Renzi's Jobs Act takes centre stage of political debate
New PD leader seen as trying to set govt agenda09 January, 14:25
Renzi launched the proposals after national statistics agency Istat said Wednesday that unemployment reached a record high of 12.7% in November, with over 41% of under-25s out of work.
But the move has been interpreted by some as part of an attempt by Renzi to dictate the agenda of the executive after he won the leadership of the PD, the biggest group in parliament, with a landslide victory in a primary last month.
Letta, also a PD member, is currently holding talks with all the parties supporting his left-right coalition government for a policy pact for this year. He may meet Renzi later on Thursday.
The aim of the pact is to avoid the instability that has dogged Letta's coalition government for much of the time since it was sworn in in April after a long deadlock followed February's inconclusive general election. But some political pundits say the ambitions of Renzi, who has repeatedly called on the government to speed up on institutional and structural economic reforms, may present a new threat to the administration's solidity.
Renzi, the telegenic 38-year-old mayor of Florence who has been compared to the young Tony Blair, is not currently part of the government, but has made no secret of the fact that he one day wants to become premier. He has stressed though that he wants to head the government after winning elections, not thanks to an agreement between parties like the one that saw Letta become premier.
on Thursday Renzi played down suggestions he was trying to dictate policy, after saying Wednesday that his Jobs Act would be in force within eight months, stressing that was only a draft that would be discussed at a party meeting on January 16.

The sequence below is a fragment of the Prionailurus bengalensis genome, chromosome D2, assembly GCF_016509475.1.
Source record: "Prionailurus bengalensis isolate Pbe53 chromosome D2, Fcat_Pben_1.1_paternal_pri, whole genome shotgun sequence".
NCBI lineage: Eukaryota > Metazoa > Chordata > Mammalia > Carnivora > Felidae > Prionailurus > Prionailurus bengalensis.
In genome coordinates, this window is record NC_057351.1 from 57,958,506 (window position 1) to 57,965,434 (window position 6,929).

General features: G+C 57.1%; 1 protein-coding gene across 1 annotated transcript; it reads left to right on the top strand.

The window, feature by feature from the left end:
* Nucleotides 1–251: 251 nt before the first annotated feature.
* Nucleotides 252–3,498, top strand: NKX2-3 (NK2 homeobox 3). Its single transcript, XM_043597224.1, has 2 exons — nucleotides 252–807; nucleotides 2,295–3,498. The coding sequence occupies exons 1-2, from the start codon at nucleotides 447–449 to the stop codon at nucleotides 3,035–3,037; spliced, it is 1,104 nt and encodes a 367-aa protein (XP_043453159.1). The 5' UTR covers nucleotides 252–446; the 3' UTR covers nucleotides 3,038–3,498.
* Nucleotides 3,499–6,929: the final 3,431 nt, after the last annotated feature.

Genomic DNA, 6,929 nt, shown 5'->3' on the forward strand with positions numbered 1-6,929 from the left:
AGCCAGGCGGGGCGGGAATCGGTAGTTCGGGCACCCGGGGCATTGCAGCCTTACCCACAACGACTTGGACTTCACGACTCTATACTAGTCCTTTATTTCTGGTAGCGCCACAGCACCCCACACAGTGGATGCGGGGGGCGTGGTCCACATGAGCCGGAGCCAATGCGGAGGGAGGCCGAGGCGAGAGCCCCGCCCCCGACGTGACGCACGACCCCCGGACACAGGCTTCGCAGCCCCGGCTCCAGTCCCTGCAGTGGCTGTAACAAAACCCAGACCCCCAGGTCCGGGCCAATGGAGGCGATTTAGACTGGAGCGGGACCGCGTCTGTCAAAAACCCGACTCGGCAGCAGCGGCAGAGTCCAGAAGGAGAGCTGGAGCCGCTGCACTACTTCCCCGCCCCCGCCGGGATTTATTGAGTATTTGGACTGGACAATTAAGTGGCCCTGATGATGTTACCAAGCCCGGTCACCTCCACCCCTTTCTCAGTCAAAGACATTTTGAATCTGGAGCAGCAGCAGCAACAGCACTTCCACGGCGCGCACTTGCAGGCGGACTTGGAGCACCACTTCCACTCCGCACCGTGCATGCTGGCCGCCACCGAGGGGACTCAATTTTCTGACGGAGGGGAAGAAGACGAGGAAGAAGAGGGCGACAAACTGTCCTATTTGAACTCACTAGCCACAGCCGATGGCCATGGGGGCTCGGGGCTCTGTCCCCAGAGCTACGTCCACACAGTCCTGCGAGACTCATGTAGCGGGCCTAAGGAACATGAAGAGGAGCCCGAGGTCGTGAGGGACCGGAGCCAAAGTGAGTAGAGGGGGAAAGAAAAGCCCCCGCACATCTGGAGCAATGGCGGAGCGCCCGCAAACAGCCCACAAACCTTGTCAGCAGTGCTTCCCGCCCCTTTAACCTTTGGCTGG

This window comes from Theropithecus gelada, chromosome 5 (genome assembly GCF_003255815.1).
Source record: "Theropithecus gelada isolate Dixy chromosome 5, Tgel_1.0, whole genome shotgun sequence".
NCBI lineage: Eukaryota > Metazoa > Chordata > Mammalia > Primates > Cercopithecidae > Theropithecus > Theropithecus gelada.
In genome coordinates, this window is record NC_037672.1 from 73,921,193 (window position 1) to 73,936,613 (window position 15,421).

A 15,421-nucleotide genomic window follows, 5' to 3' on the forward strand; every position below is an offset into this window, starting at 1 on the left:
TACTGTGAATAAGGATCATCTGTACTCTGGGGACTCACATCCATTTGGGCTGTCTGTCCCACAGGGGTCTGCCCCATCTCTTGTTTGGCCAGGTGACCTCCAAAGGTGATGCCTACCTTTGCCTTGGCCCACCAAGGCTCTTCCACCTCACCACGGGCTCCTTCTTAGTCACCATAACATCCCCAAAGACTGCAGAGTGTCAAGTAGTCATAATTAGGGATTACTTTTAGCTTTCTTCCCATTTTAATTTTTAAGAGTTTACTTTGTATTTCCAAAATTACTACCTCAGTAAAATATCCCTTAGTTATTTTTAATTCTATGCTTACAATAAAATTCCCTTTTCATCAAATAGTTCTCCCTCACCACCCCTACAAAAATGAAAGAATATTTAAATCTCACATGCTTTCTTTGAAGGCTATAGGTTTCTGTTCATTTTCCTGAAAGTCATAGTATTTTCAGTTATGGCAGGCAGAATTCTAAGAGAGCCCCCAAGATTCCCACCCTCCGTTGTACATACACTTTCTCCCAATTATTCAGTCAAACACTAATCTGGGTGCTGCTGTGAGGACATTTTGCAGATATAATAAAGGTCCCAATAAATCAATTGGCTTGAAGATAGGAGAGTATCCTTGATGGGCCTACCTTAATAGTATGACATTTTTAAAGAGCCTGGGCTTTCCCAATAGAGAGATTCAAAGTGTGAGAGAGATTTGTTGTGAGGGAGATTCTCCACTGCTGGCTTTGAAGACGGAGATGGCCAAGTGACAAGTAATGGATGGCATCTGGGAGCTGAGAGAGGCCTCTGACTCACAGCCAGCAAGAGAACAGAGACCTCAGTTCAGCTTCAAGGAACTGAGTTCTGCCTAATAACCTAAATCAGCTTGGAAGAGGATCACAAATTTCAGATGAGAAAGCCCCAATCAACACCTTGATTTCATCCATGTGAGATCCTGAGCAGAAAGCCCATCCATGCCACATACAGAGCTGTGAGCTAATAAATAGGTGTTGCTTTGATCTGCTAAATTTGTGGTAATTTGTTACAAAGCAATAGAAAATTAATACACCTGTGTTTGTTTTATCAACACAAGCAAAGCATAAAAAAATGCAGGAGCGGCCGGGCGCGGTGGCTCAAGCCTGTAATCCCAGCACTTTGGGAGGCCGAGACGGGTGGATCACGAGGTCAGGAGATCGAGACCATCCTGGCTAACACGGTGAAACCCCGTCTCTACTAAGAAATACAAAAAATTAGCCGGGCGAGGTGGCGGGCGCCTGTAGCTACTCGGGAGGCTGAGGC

He added via his Twitter account that he welcomed "ideas, criticisms and comments". One of the main aims of Renzi's Job Act would be to simplify Italy's labour system, eliminating many parts of the current myriad of work contracts and lay-off benefits.
A key proposal is to have single employment contract with job protection measures growing with seniority. As things are, older workers with regular contracts tend to enjoy extremely high levels of job protection, while young people are often forced to accept temporary contracts or other forms of freelance employment that guarantee them few rights and little job security.
The current system has been blamed for making firms reluctant to hire, as it is so hard for them to dismiss workers once they are on the books, and contributing to the high levels of joblessness, especially among the young.
The emergency technocrat administration of Letta's predecessor, Mario Monti, was forced to water down reforms to make it easier for firms to dismiss staff following opposition from Italy's biggest trade union, the left-wing CGIL, and then PD leader Pier Luigi Bersani. The main point of contention was whether to change Article 18 of the 1970 Workers Statue, a law that forbids companies with over 15 employees from firing people without just cause.
In exchange for the easing of hiring and firing rules, Renzi has proposed beefing up unemployment benefits and making them available to more people who are our of work.
The Job Act also proposed cutting bureaucracy for employers, eliminating the obligation for firms to register with the local chamber of commerce, among other things.
The package envisages 10% cuts in energy costs for companies, breaks on labour taxes and higher taxes on financial earnings too.